Outstanding advertising: it’s about quality, as well as control
Marketers are always going to be concerned with where their ads appear. It’s understandable- the ever-expanding world of the internet unfortunately gives ample opportunity for brands to pop up where they don’t want to be, as well as where they do. This is perhaps why increasing numbers of agencies are hiring brand safety officers, a role dedicated to preventing ad misplacement.
But, great advertising is about quality as much as it is about control. The ultimate goal of any advertiser is to engage their audiences with helpful, relevant advertising that complements – rather than detracts from – their online experience.
It’s clearly an important issue for the industry, but what about consumers – the people who spend their hard-earned cash on brands’ products and services? Our own research found that where brands advertise actually affects consumers’ opinions of a brand in less than half of cases (46%). The types of sites that brands are afraid to appear on will always exist – but the majority of the consumers that brands want to reach simply don’t access these sites. In many cases they won’t even be aware that they exist.
By this point, we all have rigorous and thorough approaches in place to fight ad misplacement, we now we should turn to quality. A recent study from Kantar Milward Brown on ad reaction suggests that the industry still has a way to go: well over half (66%) of respondents reported that they find advertising more intrusive now than it was three years ago. On top of this, 52% think online targeting is overly repetitive or isn’t relevant. Clearly, we should be as concerned with the quality of our ads as we are with where they appear.
Three steps to quality advertising
So, what can advertisers do to drive up the quality of the ads they are serving? Here are a few simple but effective things to bear in mind:
1. Delve into the data
Marketers have more channels and creative opportunities at their fingertips than ever before. But how can they know which advert to serve and through which channel? Without effective use of audience insights, they can’t.
You can make the most of non-identifiable data, and uncover some very unexpected segments, using clever techniques such as lookalike modelling. This kind of research can unlock audiences that you wouldn’t have known existed, maximising the effectiveness of your campaign.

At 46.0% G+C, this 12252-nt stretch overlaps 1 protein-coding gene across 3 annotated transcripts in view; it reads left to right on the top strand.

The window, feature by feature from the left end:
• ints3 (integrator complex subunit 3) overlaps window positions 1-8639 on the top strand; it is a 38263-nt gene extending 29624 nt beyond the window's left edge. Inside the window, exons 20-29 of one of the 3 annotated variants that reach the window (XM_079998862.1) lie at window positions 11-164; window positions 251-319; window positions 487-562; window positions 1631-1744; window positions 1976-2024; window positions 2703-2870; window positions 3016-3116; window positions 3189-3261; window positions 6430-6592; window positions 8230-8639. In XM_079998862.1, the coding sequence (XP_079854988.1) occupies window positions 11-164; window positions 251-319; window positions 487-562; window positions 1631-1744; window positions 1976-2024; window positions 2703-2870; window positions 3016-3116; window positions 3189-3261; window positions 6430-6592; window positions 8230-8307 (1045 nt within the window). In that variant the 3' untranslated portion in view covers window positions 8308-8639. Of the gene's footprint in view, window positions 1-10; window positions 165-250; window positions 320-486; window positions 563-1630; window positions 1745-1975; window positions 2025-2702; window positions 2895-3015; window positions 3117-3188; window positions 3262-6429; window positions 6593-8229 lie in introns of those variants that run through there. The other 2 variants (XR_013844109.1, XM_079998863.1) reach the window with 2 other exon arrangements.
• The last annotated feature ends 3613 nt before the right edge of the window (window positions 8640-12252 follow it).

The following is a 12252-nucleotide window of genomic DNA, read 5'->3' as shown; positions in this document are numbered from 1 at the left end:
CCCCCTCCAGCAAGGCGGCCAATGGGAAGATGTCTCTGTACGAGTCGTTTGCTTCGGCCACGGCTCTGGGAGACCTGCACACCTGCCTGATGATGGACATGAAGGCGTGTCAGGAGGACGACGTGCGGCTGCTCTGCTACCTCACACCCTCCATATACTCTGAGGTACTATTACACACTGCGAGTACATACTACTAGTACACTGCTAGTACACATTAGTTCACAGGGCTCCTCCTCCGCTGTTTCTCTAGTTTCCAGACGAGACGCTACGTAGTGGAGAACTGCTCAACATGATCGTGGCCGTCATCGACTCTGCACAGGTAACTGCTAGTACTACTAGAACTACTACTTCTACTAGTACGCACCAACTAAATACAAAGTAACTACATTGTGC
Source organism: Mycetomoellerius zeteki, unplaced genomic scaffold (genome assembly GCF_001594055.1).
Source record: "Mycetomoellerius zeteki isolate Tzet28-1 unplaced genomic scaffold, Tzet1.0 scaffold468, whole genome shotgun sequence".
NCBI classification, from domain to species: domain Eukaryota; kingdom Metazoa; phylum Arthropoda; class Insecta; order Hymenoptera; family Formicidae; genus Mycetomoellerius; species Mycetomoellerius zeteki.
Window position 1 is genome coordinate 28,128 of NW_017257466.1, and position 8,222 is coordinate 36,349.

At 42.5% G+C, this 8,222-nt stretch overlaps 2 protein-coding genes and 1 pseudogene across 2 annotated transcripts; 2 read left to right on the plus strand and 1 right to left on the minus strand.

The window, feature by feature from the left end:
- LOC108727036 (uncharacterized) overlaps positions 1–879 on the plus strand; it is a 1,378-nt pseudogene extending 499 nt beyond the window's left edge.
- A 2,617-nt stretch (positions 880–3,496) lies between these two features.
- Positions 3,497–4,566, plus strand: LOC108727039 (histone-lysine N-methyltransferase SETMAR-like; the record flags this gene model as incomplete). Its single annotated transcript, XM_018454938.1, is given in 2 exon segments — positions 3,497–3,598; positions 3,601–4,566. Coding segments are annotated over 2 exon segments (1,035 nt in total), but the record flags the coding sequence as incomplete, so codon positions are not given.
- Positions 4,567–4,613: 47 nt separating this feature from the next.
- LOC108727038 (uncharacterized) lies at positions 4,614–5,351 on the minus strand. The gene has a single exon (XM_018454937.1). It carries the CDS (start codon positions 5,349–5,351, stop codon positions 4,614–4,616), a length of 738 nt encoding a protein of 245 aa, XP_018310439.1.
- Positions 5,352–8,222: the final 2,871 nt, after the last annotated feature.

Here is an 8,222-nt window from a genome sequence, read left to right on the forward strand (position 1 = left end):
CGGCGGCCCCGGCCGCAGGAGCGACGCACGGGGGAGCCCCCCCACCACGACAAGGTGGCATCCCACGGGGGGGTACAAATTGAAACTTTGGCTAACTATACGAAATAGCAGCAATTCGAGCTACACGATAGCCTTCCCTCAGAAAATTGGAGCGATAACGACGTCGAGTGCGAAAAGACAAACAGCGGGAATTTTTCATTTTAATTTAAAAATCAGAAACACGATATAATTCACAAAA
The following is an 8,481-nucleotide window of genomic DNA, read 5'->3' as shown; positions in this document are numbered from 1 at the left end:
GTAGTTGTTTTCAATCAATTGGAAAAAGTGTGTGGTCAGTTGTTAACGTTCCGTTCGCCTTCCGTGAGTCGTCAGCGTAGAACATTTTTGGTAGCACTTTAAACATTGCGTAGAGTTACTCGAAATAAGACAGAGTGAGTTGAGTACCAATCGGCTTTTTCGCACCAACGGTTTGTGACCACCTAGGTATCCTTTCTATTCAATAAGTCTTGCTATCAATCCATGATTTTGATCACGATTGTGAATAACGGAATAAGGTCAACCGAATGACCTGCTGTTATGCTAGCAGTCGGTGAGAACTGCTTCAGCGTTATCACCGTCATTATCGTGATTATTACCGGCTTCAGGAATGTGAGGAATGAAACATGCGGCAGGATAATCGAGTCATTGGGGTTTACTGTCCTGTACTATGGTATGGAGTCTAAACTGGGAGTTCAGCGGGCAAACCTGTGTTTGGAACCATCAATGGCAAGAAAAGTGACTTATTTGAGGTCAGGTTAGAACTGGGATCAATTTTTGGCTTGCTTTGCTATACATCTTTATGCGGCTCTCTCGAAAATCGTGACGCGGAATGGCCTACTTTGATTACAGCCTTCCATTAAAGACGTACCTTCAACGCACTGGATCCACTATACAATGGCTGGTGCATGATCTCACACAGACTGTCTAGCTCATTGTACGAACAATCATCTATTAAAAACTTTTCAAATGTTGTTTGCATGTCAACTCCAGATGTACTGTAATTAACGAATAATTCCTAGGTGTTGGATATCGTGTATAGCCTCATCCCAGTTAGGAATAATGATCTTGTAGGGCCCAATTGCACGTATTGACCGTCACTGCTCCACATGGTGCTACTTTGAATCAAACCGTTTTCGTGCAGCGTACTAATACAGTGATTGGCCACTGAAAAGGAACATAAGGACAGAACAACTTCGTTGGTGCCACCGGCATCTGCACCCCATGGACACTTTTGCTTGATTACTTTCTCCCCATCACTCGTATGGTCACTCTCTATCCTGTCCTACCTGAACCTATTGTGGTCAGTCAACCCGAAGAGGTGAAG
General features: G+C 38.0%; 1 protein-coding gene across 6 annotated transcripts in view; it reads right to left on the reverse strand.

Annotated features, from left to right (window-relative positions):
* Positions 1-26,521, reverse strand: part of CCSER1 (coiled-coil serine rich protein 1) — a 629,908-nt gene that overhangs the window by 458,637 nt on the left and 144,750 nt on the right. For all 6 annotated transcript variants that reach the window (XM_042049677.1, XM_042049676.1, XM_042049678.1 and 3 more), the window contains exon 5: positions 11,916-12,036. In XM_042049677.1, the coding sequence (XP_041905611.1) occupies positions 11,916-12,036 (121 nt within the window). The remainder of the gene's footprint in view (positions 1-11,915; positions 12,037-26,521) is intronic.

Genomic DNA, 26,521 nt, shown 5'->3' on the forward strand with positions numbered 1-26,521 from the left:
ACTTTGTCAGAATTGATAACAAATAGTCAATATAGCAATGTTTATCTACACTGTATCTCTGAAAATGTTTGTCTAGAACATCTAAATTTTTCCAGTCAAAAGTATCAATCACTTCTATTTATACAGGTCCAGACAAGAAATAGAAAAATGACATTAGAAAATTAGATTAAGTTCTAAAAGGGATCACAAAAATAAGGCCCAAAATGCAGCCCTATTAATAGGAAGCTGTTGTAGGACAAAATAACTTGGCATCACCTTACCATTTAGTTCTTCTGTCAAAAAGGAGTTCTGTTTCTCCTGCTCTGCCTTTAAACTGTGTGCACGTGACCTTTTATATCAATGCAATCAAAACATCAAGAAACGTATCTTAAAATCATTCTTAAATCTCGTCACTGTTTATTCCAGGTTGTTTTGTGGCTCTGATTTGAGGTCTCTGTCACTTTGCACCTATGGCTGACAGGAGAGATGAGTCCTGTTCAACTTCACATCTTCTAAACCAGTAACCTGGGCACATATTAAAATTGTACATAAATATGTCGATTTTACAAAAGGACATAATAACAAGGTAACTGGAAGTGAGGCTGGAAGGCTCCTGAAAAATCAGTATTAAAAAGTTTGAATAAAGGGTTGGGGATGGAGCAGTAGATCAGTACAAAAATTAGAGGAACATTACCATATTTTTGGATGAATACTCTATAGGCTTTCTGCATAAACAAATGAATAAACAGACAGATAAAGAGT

2. Embrace the power of creative
As an industry, we’re proud to dedicate days – even weeks – to coming up with the perfect creative idea that communicates a brand’s message in just the right way. But these ideas are often crafted with a particular channel in mind. Fast forward to the ‘go live’ date, and suddenly they’re being squeezed into different formats across multiple channels – which don’t necessarily work as well. You wouldn’t wear a wedding dress to every occasion, and advertising’s no different – so creative must be adapted accordingly.
But a distance exists between those shaping the creative and those that execute the delivery. While it may have made sense in the 90s for creative and execution to shift apart, it just doesn’t in the programmatic age we now live in. After all, the joy of programmatic is that it can provide real-time, live feedback on a campaign’s performance.
That live feedback presents the perfect opportunity to improve outcome, with A/B testing being a prime example of how. It’s an easy way to find out what’s landing best with your audience—and it can provide the answer in the time it takes to make a cup of tea. But the disconnect between creative and execution means that those working on the creative often don’t understand the technology that implements the testing. To improve advertising, this silo must be broken down.
3. Be clever with capping
We’ve all been there – you purchase, say, a new pair of green trousers online, only to spend the next month being chased by an ad for the same pair of green trousers. Advertisers need to not only limit the number of times the green trousers appear, but also the format and channel in which they appear.
Let’s say the trouser brand’s ad has a frequency cap of four. This shouldn’t mean those green trousers appear in the same banner ad four times. Instead, the brand behind should deliver their message in a journey, in four different ways: on the radio over breakfast, on desktop at work, on mobile on the way home and through Connected TV in the evening. And, remember, it is possible to frequency cap across channels to avoid green-trouser overload!
As an industry, we are still working hard to protect brand safety. And the good news is we are making progress: Integral Ad Science’s H1 2017 Media Quality Report found that brand safety risk on desktop has fallen from 6.8% to 3.7% since the beginning of 2017. With the industry making such positive steps in tackling ad misplacement, lets focus on what really matters to the consumer: high quality, creative and useful ads.
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